Blood Freak (1972)
Another “classic” of Florida horror, Blood Freak has the “Sears curtains and nicotine stains” look of a Christian propaganda movie, which it partially is. The film’s conservative values enhance its camp factor: It’s bookended by direct-to-camera lectures by a very serious man with a smoker’s cough (played by the film’s director, Brad Grinter) who warns that the plot, about an ex-addict Vietnam vet who’s transformed into a giant homicidal turkey by experimental chemicals, is “based partially on fact, and partially on probability.” (Lol, okay.) Low lighting and ADR gobbles do a lot of the creature-feature work here, and the turkey mask itself looks like paper mâché. But as often happens with Southern-fried exploitation movies — even the moralistic ones — Blood Freak gets surprisingly bloody in its second half, including a scene of real animal death. (It’s a turkey, naturally.)
Home Sweet Home (1981)
By surreal, made-by-aliens standards, the California-set slasher Home Sweet Home is entertaining. There are things in this film that make absolutely no sense, in a good way: The rock ‘n’ roll mime who seems to have wandered in from the set of Phantom of the Paradise. The equally random Mariachi singer the film’s central couple hires to entertain their Thanksgiving guests. But the movie stalls out during long, poorly-lit intervals where exceptionally horny characters (yes — even for a slasher flick) make bad decisions before disappearing with no explanation or resolution. (There is a Thanksgiving dinner scene, but most of the cast is missing by that point.) Home Sweet Home does have the distinction of being one of the few classic slashers directed by a woman: Helmer Netie Pena’s only other credit is as the editor of the horror porn parody Dracula Sucks (1978), making her just as mysterious as this bizarre artifact of a film.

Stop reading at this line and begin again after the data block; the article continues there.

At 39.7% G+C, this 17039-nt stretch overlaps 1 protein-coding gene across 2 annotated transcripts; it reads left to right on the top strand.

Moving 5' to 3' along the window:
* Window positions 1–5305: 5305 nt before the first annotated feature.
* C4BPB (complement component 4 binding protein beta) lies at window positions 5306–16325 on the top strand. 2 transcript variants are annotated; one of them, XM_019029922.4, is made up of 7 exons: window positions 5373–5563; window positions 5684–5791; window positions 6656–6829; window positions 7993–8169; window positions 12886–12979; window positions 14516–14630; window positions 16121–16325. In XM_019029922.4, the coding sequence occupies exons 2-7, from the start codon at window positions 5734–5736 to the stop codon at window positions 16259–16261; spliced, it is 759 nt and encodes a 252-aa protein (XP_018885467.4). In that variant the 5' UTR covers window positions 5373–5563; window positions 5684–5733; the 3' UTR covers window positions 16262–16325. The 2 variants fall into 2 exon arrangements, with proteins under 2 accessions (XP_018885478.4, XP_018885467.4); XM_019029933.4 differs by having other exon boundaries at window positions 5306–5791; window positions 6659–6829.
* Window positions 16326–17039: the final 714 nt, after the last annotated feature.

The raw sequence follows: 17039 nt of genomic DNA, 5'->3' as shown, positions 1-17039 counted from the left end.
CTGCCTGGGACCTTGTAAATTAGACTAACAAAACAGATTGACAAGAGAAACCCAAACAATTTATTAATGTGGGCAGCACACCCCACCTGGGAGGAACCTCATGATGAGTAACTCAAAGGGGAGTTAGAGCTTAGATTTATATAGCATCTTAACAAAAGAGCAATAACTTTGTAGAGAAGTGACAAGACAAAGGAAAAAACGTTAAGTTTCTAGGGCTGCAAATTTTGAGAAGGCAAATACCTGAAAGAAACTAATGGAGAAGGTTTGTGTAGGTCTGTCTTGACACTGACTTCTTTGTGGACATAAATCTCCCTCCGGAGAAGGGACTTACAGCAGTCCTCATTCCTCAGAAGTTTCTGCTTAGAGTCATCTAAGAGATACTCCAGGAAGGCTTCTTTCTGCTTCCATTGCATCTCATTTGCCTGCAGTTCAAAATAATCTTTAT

Black Friday (2021)
Black Friday gets a little Christmas in its Thanksgiving horror, but that’s how it goes in real life, too. The creeping encroachment of holiday cheer is one of the more dynamic things about this well-meaning sci-fi/horror hybrid, set in a big-box toy store on Thanksgiving night. The cast is fun — Devon Sawa stars as an alcoholic slacker who’s way too old to be working as a stock boy, along with Bruce Campbell in a role that’s kind of like if Ash had never made it out of S-Mart. The actual mechanics of the film’s “rabid Black Friday shoppers possessed by zombie brain worms” plot are more generic than that description implies, however, and too many of the script’s quips and quirks fall flat in execution. If you’re “meh”-ing a glowing neon alien parasite, something’s off, you know?